Brice Nordquist is Assistant Professor of Writing and Rhetoric at Syracuse University. He earned his PhD in Rhetoric and Composition from the University of Louisville. Working at the intersections of composition, literacy studies, socio- and applied linguistics and mobility studies, his research and teaching investigates relations among language and literacy practices across media, educational and occupational institutions, material and digital spaces, and cultural and geopolitical borders. His work on literacy, language and mobility appears in JAC and the collection Reworking English in Rhetoric and Composition. He is coeditor of the forthcoming collection Economies of Writing: Revaluations in Rhetoric and Composition and assistant editor of The Working Papers Series on Negotiating Differences in Language and Literacy: Practices and Pedagogies.
Brice is currently working on a book project exploring how students from different tracks of English in a “failing” public high school draw upon multiple literacies and linguistic resources to accommodate, resist, and transform conventions of discourse, genre, and discipline in their movements from high school to colleges and full-time jobs.
Thomas Lavelle directs the Center for Modern Languages at the Stockholm School of Economics. He teaches in a range of programs and formats across various levels (bachelor, master, PhD, executive training, staff & faculty development) with the common core of his teaching being Anglophone communication among multilingual interlocutors. This includes courses, workshops and seminar series on business communication, academic writing, creative writing and teaching-and-learning through a lingua franca. Although his research background is in English syntax and linguistic theory, his current interests revolve around questions associated with translingual writing, lingua-franca discourses and academic globalization. Recent papers address faculty dispositions to students’ Anglophone writing in international programs and the interface between pedagogical practice and translingual theory/ideology. He is currently a visiting fellow at the Department of English, Chinese University of Hong Kong, where in addition to pursuing ongoing research he teaches an undergraduate course on research and reporting.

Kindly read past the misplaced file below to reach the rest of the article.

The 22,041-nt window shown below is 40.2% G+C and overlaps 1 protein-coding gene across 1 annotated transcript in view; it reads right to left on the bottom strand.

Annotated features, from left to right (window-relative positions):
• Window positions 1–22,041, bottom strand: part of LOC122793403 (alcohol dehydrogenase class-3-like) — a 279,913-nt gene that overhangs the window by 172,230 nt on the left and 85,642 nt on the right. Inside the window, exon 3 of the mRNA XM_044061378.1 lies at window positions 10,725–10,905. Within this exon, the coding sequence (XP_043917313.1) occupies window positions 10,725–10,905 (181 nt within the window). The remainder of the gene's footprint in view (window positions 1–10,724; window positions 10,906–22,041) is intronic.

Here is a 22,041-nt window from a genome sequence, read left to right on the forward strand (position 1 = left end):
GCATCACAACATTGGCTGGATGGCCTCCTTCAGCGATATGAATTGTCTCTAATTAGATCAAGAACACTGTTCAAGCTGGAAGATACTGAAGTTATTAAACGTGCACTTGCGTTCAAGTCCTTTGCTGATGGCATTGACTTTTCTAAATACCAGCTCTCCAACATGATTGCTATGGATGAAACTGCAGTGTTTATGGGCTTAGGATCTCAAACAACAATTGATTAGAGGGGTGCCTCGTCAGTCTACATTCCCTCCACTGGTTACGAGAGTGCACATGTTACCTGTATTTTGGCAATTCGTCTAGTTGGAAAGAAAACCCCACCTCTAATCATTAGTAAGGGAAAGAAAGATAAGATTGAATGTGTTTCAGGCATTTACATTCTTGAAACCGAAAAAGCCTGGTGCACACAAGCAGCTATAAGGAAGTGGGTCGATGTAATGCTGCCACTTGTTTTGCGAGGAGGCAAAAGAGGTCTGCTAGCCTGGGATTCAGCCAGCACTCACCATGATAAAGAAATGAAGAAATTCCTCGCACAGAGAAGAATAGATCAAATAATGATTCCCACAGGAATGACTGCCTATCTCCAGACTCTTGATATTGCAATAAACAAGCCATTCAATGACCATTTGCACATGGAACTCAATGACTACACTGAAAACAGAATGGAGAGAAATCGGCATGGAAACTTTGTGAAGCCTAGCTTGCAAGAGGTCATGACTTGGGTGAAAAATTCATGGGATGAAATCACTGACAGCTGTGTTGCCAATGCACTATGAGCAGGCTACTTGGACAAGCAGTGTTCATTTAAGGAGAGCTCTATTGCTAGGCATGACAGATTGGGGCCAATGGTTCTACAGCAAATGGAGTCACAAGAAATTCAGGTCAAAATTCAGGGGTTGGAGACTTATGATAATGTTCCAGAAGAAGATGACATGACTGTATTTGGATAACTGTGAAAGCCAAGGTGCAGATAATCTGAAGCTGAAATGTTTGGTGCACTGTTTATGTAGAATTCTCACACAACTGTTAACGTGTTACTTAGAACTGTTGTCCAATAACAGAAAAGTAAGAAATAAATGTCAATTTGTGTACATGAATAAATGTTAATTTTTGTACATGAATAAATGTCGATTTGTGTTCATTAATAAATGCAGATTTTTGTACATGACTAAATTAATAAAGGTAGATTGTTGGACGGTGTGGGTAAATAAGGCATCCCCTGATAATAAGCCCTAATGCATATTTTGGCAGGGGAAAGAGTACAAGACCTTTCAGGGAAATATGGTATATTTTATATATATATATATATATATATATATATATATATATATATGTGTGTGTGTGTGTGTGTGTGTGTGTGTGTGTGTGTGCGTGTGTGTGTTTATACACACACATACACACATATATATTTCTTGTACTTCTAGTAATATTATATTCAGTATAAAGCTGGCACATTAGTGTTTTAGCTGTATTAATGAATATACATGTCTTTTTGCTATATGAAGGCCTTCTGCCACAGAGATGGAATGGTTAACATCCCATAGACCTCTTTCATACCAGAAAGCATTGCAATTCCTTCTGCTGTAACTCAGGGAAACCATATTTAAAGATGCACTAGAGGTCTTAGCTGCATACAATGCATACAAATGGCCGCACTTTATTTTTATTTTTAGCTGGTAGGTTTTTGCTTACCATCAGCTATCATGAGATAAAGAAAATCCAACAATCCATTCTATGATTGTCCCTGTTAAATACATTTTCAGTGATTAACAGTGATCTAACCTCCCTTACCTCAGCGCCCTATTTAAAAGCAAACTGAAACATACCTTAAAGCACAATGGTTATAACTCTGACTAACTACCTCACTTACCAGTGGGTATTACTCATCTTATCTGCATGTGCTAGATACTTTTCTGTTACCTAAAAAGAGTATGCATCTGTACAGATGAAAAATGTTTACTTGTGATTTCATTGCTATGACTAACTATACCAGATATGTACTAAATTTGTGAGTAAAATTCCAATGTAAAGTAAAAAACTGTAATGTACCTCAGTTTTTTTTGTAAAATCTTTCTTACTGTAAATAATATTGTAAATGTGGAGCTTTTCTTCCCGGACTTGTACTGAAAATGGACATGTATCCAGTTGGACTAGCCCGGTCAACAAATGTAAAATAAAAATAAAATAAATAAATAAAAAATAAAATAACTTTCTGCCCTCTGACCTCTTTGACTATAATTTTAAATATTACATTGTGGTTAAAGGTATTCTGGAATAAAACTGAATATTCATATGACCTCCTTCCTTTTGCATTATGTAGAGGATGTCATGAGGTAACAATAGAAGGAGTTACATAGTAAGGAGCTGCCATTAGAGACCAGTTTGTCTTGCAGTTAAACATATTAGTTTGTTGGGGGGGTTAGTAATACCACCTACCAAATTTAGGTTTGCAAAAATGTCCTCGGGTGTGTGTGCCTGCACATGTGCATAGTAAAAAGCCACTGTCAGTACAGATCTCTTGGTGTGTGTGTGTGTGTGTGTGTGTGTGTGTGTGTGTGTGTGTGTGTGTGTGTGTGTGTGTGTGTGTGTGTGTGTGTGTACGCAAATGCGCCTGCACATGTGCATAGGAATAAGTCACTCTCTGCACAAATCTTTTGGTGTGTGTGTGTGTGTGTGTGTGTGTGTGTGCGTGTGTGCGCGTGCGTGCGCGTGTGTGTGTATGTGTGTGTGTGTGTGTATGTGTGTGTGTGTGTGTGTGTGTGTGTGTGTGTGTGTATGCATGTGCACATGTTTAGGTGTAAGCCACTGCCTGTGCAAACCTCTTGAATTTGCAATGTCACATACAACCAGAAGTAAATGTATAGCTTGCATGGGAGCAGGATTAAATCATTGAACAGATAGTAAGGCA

Bruce Horner is Endowed Chair in Rhetoric and Composition at the University of Louisville, where he teaches courses in composition, composition theory and pedagogy, and literacy studies. His teaching and scholarship focus on language difference and its mediation. Recent books include Cross-language Relations in Composition, co-edited with Min-Zhan Lu and Paul Kei Matsuda (2010); Reworking English in Rhetoric and Composition: Global Interrogations, Local Interventions, co-edited with Karen Kopelson (2014); and Rewriting Composition: Terms of Exchange (forthcoming). In 2009, he started the Conference on College Composition and Communication Transnational Composition SIG, which developed sleepily enough for several years but then in 2013 exploded with interest and now shows no signs of falling asleep. He currently serves on the CCCC Globalization Committee.
Vanessa Kraemer Sohan is Assistant Professor of Writing & Rhetoric at Florida International University in Miami. Her research focuses on translingual pedagogy, alternative rhetorics and writing, and material culture. Her work has appeared in College English, Pedagogy, JAC, and in the collection Reworking English in Rhetoric and Composition: Global Interrogations, Local Interventions (SIUP, 2014).